NEW YORK (Reuters) - The number of planned layoffs at U.S. firms declined to its lowest level since June, suggesting ongoing improvement in the labor market although unemployment remains historically high, a report on Thursday showed.
Employers announced 41,785 planned job cuts last month, down 1.6 percent from 42,474 in November, according to the report from consultants Challenger, Gray & Christmas, Inc.
But December’s job cuts were up from the same time a year ago, rising 31 percent from the 32,004 job cuts announced in December 2010. For all of 2011, employers announced 606,082 cuts, up 14 percent from the 529,973 layoffs in 2010.
“Job cuts in 2011 were dominated by the government and financial sectors. These two alone accounted for 41 percent of all the job cuts announced last year”, John Challenger, chief executive officer of Challenger, Gray & Christmas, said in a statement.
The 183,064 government job cuts in 2011 represented a record high for that sector since Challenger began tracking it in 2002. And while the financial sector did not come close to its record high, annual cuts for the sector were 63,624, up 165 percent from 2010.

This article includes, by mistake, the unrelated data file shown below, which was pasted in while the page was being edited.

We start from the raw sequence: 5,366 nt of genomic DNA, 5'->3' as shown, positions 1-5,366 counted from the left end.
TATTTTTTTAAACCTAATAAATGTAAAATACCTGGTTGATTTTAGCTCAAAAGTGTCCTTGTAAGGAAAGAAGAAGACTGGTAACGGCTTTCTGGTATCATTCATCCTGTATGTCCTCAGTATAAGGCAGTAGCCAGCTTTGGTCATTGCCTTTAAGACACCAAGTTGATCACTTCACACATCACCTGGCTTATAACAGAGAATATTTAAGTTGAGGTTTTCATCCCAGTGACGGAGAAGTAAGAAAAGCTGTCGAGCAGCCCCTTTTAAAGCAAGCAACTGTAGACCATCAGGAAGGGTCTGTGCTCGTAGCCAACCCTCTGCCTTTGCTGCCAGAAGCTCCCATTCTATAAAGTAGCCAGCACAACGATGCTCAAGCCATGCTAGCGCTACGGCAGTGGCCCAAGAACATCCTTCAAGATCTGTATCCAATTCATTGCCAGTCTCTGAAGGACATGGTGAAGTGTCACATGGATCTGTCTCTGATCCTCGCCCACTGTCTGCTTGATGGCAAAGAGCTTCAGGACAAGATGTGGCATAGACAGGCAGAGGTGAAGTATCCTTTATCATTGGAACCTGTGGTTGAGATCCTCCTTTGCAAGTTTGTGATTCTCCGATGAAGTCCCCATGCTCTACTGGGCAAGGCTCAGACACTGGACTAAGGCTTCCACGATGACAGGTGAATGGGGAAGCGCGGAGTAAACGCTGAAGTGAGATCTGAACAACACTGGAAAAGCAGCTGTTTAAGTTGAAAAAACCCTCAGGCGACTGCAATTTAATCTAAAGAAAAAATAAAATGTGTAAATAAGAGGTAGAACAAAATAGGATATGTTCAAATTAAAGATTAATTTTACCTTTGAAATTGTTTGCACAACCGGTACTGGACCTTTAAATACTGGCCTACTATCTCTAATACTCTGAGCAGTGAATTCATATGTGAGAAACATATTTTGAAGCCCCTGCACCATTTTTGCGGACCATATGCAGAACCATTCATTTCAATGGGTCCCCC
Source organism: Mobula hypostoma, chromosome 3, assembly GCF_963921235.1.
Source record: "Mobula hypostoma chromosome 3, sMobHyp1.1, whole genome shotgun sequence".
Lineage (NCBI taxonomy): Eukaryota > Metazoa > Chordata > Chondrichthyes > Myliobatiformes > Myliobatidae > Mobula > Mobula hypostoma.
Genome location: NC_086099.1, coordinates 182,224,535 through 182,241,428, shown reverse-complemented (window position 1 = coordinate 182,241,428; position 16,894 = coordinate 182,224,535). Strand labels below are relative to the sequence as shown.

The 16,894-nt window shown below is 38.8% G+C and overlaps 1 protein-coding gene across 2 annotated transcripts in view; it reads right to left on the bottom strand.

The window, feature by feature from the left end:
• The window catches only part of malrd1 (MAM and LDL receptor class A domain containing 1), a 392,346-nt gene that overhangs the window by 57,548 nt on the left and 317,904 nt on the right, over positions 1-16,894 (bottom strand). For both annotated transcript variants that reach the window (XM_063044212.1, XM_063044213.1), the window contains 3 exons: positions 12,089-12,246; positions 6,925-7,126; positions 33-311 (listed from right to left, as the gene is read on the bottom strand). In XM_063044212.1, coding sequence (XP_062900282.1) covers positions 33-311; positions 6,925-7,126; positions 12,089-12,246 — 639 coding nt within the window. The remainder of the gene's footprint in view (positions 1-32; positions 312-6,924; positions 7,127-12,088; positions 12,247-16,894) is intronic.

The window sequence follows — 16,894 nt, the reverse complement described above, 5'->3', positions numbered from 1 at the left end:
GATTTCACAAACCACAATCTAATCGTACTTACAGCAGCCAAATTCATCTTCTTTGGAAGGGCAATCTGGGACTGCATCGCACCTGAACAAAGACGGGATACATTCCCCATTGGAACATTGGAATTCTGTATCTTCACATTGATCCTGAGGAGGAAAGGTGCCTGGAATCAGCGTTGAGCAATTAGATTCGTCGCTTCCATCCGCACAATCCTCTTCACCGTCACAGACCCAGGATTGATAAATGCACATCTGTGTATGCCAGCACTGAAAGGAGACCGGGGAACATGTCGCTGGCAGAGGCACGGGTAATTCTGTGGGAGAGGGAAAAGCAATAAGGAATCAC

“Unfortunately, these sectors are likely to continue to struggle in 2012. Washington is under immense pressure to cut spending and it looks like every deal to extend tax cuts, raise the debt ceiling and pass the budget will come with measures to cut spending, which can be expected to result in more job cuts,” Challenger said.
This report showing a further decline in job cuts comes one day ahead of the U.S. Labor Department’s key U.S. jobs report, which is forecast to show a 150,000 increase in non-farm payrolls.
Challenger said planned hirings in December totaled 14,074, down from 63,527 in November but up from 10,575 a year earlier. For all of 2011, announced new jobs totaled 537,572, up from 402,638 in 2010.
Reporting by Richard Leong; Editing by Chizu Nomiyama